The potential long-term neurological effects of concussions and other knocks to the head in professional sport have attracted significant attention and research interest over recent years.
Confirmation in 2014 that former England footballer Jeff Astle died as a result of chronic traumatic encephalopathy (a form of dementia)—and that it was caused by regularly heading the ball—ignited a furore on the risks of this practice in particular.
New guidelines introduced this year limit the number of “higher force headers” professional English footballers are allowed to make each week in training to ten. These are usually headers following a long pass (more than 35 meters) or from crosses, corners or free kicks.
Similar guidelines had already been adopted across all children’s football leagues in the UK. But the question remains: do headers really cause dementia?
Recent work carried out at the University of Glasgow by neuropathologist William Stewart and his team analyzed the death certificates of Scottish men. They found higher rates of dementia among former professional footballers compared to the general population, with ex-footballers about 3.5 times more likely to die from a neurodegenerative disease, such as that which causes dementia, than men who didn’t play football professionally.
Stewart’s group also showed that dementia deaths in former professional footballers were greater among those who had played in positions where heading tended to be more frequent, like central defenders, for example.
But evidence of greater dementia risk among living former professional footballers has been lacking.
We studied living former professional footballers
Football is played by more people across the globe than any other sport, so understanding the risks associated with playing this game is important. Data on living participants, compared to those who have died, can provide more detailed information on the nature of the impairment a person may have, and help us understand what type of support they might need.
There has been research looking at the cognitive effects of heading the ball on younger, active players. But young players are unlikely to show signs of neurological deterioration or dementia. If they are to develop a brain impairment, this would likely only become visible after the reserve mental capacity of youth has waned.
Our study of former professional footballers, recently published in the Journal of Neuropsychology, goes some way to filling this gap. We collaborated with two former professional footballers’ associations in England to recruit a total of 60 former male footballers. Their average age was about 68.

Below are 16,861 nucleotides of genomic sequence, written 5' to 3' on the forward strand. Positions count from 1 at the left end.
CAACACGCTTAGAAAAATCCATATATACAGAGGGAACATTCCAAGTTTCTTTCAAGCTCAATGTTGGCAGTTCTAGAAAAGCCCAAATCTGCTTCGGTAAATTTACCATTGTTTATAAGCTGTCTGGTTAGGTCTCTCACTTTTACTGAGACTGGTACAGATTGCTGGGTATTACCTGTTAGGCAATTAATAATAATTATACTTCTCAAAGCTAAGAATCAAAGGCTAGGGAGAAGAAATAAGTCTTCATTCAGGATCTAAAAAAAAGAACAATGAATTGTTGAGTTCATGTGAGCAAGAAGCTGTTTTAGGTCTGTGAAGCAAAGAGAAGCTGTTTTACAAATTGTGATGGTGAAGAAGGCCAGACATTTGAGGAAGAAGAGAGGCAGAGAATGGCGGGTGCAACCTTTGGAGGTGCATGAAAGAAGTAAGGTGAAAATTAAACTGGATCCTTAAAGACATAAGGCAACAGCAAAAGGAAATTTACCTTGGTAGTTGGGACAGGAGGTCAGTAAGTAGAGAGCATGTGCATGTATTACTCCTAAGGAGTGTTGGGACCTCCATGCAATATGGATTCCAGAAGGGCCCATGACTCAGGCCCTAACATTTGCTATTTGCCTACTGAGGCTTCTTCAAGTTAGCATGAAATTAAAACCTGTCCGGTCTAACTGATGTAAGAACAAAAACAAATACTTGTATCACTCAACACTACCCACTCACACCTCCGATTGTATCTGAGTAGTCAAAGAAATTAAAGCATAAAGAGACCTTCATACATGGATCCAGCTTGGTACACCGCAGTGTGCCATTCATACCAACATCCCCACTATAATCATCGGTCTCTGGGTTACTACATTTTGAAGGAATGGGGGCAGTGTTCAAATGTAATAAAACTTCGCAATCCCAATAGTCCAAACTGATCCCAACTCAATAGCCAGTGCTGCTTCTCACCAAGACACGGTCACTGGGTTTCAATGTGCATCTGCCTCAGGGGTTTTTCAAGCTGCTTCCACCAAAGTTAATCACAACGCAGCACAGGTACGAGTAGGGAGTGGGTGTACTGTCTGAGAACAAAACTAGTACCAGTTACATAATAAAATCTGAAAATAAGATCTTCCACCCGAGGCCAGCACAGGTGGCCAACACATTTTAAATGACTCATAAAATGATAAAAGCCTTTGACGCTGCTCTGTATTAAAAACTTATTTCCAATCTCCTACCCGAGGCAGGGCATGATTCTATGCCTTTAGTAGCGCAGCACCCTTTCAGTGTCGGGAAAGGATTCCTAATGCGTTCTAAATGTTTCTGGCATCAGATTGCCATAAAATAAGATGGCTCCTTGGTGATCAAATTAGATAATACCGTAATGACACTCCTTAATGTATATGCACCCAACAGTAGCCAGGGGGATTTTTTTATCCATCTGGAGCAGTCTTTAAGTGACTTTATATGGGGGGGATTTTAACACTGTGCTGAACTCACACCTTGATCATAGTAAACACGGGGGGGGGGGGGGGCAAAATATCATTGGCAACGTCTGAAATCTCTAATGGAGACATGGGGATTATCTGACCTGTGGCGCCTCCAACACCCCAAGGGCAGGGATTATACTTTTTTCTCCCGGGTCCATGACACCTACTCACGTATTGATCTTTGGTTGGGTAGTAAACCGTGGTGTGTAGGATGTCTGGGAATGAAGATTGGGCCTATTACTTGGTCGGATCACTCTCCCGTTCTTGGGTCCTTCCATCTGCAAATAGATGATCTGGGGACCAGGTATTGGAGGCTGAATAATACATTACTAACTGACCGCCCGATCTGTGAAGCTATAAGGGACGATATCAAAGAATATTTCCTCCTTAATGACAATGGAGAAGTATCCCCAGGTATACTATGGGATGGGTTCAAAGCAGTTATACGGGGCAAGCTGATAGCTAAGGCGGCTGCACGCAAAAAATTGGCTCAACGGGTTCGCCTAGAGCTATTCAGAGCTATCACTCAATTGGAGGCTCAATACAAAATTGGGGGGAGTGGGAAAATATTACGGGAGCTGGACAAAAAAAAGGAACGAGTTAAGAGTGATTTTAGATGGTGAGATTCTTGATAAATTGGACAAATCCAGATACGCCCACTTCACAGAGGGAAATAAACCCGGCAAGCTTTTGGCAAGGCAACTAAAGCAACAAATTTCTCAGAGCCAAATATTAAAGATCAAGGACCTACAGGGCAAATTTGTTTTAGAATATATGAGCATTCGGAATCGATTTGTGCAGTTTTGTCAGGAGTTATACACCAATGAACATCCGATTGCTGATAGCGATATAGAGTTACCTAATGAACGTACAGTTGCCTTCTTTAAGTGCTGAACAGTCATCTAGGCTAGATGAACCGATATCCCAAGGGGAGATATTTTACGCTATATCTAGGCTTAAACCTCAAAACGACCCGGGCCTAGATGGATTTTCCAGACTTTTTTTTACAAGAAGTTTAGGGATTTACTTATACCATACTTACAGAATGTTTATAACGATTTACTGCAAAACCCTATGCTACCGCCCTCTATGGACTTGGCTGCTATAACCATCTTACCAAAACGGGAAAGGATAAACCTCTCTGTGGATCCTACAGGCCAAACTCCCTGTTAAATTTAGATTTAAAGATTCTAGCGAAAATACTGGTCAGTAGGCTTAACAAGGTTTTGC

First, we wanted to measure the former players’ overall cognitive status. We used a self-administered test called Test Your Memory, which compares well with similar tests used by clinicians to screen for dementia.
And second, we wanted to collect records that were as accurate as possible about former professionals’ careers. Using a survey, we asked them about positions played, career length, training regimes, any football-related head injuries, and a few other relevant bits of information.
Alongside this, we wanted to ascertain the number of headers our participants made throughout their careers. Of course, this would be tricky to guess—so we asked them to estimate the average number of headers made per match and training session. We then multiplied these numbers by the number of training sessions and matches per week, and by the number of weeks of their footballing year, over the total of their careers. While the resulting estimates of total career headers are unlikely to be perfect, there isn’t really a better way to measure this.
We didn’t see any effect of reported head injuries on the Test Your Memory score, which was one outcome we sought to measure. But we found strong evidence that the more heading a participant had done over their professional football careers, the lower their scores.
We estimated that, on average, former professional footballers lost about three points off the Test Your Memory score (a drop that can be the difference between being classified as normal or as having memory problems) for each 100,000 career headers reported. This may seem like a big number—and it is—but a professional footballer can make hundreds of thousands of headers over a career. Our participants averaged around 50,000 career headers each, though this number is likely lowered by the goalkeepers in our sample, who generally reported no headers. And we didn’t include pre-season training.
To our knowledge, this is the first study to provide direct evidence supporting an association between heading the ball and cognitive impairment in retired professional football players. Evidence of cognitive impairment is the first step towards a diagnosis of dementia, so our results suggest there may be a link between heading the ball often and developing a neurodegenerative disease.
All in all, the decision to reduce headers in training is probably the right call. Although the current limit is set at ten, we do need more research to establish what might be a safe number of headers, as well as the precise effects headers may have on former players’ cognition—and what else can be done to mitigate these effects.